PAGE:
It’s now up to the county commission

Save - or lose - Rickwood Caverns

First, I’m going to tell you what to do to avert a disaster. Then I’ll explain the situation.

Every citizen in this county who doesn’t want a major outdoor recreation facility we enjoy to be closed forever – talking about Rickwood Caverns – needs to contact their Blount County commissioner and commission chairman immediately and tell them they want Rickwood Caverns saved.

They can save it. It’s exclusively up to them to do it. They have it in their power, and the way has been paved. But they have to act immediately. The fate of Rickwood Caverns, for better or worse and whether they like it or not, will be this administration’s and this commission’s lasting legacy. Put it to them in just those words. I emphasize the word immediately. Do it now. There’s a guaranteed window of opportunity to save the park. But it is going to close soon.

Now to the explanation. Readers of this newspaper know that Rickwood Caverns State Park is in grave danger of being closed. For those of you who don’t know about Rickwood Caverns State Park, it’s – unfortunately – “one of the best kept secrets of the state park system” to quote an outdoor – recreation expert.

It’s the jewel in the county’s crown of bona fide tourism attractions.

It’s a strategic resource of inestimable value for the future economic development of the entire county. Nearby outdoor opportunities are critical to attracting new industry.

“It’s a gold mine,” said one member of a neighboring county commission delegation that visited the park over a year ago.

It also happens to be a fine place for us local folks and families to go to spend a summer day swimming, picnicking, cave touring, hiking, and/or camping out over night if you’re in the RV scene.

Fact: were it not for the recent heroic efforts of several good friends of Blount County – Hinton Mitchem, Jack Biddle, Elwyn Thomas, Billy Irvin, and Jim Folsom Jr. – the closing would already be a done deal. What those gentlemen did was buy us a reprieve for a short period of time from the Alabama Department of Conservation and Natural Resource (ADCNR) who runs the state parks. Think of it as a temporary stay of execution, and thank Hinton Mitchem and Jack Biddle especially for that.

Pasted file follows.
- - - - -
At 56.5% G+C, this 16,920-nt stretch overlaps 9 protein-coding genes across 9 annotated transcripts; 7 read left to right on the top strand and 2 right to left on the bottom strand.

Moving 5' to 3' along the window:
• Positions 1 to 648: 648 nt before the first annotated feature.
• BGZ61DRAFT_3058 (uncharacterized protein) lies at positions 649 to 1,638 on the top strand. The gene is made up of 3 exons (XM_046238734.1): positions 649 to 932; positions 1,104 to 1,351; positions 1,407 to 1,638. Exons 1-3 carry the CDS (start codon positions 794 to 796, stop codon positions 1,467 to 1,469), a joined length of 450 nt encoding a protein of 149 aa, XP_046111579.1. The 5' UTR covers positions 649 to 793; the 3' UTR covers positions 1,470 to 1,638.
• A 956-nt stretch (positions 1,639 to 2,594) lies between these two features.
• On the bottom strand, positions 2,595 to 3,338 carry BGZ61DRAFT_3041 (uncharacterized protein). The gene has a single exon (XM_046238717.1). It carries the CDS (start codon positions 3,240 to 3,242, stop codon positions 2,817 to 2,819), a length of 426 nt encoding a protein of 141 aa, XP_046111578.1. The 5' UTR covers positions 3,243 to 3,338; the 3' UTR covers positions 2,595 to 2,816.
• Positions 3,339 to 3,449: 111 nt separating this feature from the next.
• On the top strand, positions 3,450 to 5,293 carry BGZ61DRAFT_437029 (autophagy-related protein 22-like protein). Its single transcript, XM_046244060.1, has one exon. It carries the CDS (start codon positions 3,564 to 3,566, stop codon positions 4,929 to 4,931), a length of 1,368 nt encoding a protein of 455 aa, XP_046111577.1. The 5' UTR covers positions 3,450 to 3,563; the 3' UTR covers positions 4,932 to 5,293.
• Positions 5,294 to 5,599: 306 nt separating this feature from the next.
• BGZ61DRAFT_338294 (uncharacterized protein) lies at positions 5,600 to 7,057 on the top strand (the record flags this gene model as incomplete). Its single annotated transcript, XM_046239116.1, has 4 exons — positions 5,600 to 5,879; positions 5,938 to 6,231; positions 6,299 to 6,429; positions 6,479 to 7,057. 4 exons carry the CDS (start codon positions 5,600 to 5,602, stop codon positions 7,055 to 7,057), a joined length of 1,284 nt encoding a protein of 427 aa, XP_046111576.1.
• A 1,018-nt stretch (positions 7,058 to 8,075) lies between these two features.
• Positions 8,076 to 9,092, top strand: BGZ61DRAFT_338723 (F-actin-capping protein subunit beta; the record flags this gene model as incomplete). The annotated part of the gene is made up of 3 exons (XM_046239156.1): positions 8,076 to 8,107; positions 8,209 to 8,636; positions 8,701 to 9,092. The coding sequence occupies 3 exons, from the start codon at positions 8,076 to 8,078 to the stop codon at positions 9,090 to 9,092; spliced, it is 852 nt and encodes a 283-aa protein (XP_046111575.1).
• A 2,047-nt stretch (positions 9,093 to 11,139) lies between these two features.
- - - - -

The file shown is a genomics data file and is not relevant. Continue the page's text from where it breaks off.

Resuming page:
The reprieve was granted specifically to give the Blount County Commission an opportunity to present a case to the Alabama Department of Conservation and Natural Resources (ADCNR) for keeping the park open permanently through some kind of joint venture between ADCRN and the county commission.

ADNCR commissioner Barnett Lawley said last week he’s waiting on the Blount County Commission to contact him. Details of the joint arrangement will have to be crafted in a meeting between the two organizations and that probably won’t be a Sunday school picnic, but it’s do-able.

The commission is understandably cautious about entering into negotiations. To some extent, its uncharted waters as to what level of cost the commission and the county would incur. Having said that, there is good evidence – including from ADCNR’s own chief accountant – that the park can be made profitable with a reasonable amount of effort – something the state parks division has never seen fit to expend, with their tunnel vision focus on half a dozen major parks to the misery of the rest of them, including Rickwood.

To be frank, the commission has been approachable about saving Rickwood, but they must show a sense of urgency. They must be willing to take a reasonable risk, be visionary and have a willingness to weigh the future strategic possibilities.

Rickwood Caverns is in David Cochran’s District 1. He and Commission Chairman David Standridge must take the initiative to get the commission to Montgomery. Thus, they will have taken the first step of many on the road to Rickwood Caverns’ bright future.

In years to come, the fate of Rickwood Caverns will be seen as either a visionary achievement, or a dismal failure, depending on the outcome of the next few weeks. We the citizens of Blount County can make the difference. Step up now and respond with a call. Tom Ryan 237-2990. Waymon Pitts 601-5836. Robert Bullard 237- 4403. David Cochran 492-8982. David Standridge 625-4191.

Do it for your children and their children to have an outdoor wonderland to enjoy, if for no other reason.
Chester Thomas
Friends of Rickwood Caverns
State Park